Asexuality Denial Furthers Heteronormative, Anti-Queer Arguments

Natalie Pierson, Contributing Writer

Disclaimer: This piece does not reflect the opinions, experiences and feelings of all or even most asexuals. This is solely my own experience and how I feel.

I learn something new about sex almost every day. Whether it’s rim jobs, golden showers or just how much the bottom/top dynamic says about your personality, sex and its thousands of facets and manifestations will always baffle me. I find it really interesting, disturbing, exciting and utterly foreign all at once. My feelings about it are complicated, variable and extremely hard to explain. Being asexual is at times unbearably exhausting.

I didn’t realize I was asexual until I got to college. In high school, I was blissfully unaware of just how far behind I was. I suspected some of my classmates were having sex, but I wasn’t worried. I went to parties, had a close knit group of friends and was relatively well-liked, but I never had much luck in the sex/romance department. I had crushes on people, and people had crushes on me, but the two groups never seemed to overlap, which was fine. People told me I was just a late-bloomer and that I would blossom in college.

When I actually got here, social expectations were a lot more obvious to me. Not only did all my peers live in the same five-mile radius, but they were a lot more open about their sexual exploits. That was when I started to worry. It felt like I was light-years behind everyone, with no hope of catching up. But even more disturbing was that I wasn’t sure I wanted to catch up. As sex became less and less abstract to me, the more I wanted nothing to do with it. It didn’t seem like something I could realistically picture myself doing with anyone I knew. About sex, people say, “In the moment, you’ll know what to do.” But thinking about myself “in the moment,” I knew it wouldn’t feel natural to me. So last year, after months of anxiety, deliberation and questioning, I finally decided to identify as asexual and come out to a few of my friends. And I was happy!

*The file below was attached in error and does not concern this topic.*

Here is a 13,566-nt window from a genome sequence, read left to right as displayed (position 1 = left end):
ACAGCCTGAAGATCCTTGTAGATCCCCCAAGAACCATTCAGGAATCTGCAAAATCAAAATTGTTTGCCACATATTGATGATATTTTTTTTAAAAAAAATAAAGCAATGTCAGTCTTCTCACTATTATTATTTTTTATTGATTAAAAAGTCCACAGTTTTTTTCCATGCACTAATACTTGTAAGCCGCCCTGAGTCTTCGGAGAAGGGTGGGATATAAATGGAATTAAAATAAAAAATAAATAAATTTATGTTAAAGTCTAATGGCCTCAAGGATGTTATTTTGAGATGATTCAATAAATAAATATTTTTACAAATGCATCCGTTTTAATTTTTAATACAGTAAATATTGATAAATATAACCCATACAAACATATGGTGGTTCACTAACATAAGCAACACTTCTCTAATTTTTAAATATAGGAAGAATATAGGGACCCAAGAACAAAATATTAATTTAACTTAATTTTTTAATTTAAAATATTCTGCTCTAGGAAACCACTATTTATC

But, as usual, things got more complicated. I decided to talk to my therapist about my revelation. I was pretty sure about my sexuality, and it seemed important, so I awkwardly came out to her, hoping for feedback, a discussion, anything. Instead she told me that the class of medication I had been taking since I was 9 years old had libido-suppressing side effects. According to her, my identity might be entirely chemical. She suggested I switch to another kind of medication. I fearfully refused and am still wrestling with that decision.

The prospect of undergoing sexual adolescence in my 20s frightens me. It brings up bizarre questions like: What is identity? If it can change, was it ever my identity in the first place? What is sexual attraction, and how will I know iforwhenIfeelit?DoIwant to change who am currently? Should I?

What depresses me the most is that I don’t always know where I fit in in the queer community. While my romantic orientation is queer (biromantic), I know that many LGBTQ community members don’t view asexuals as queer, which is fine. Some asexuals don’t identify as such because that’s their preference. But there are some asexuals, like me, who need a community because we feel defective and broken because of a society that tells us we’re missing out on something important.

And sex is really important to a large part of the population. It makes me sad that as of right now, I don’t understand something so crucial to human society. I hate not understanding things, and the heteronormative society we live in sometimes makes me want to change who I am. Some days I like being me, and I really don’t  want anything to do with sex, but other days I think my life would be so much easier if I could be like everyone else. I guess all I can do is be me, but I don’t know who that is yet.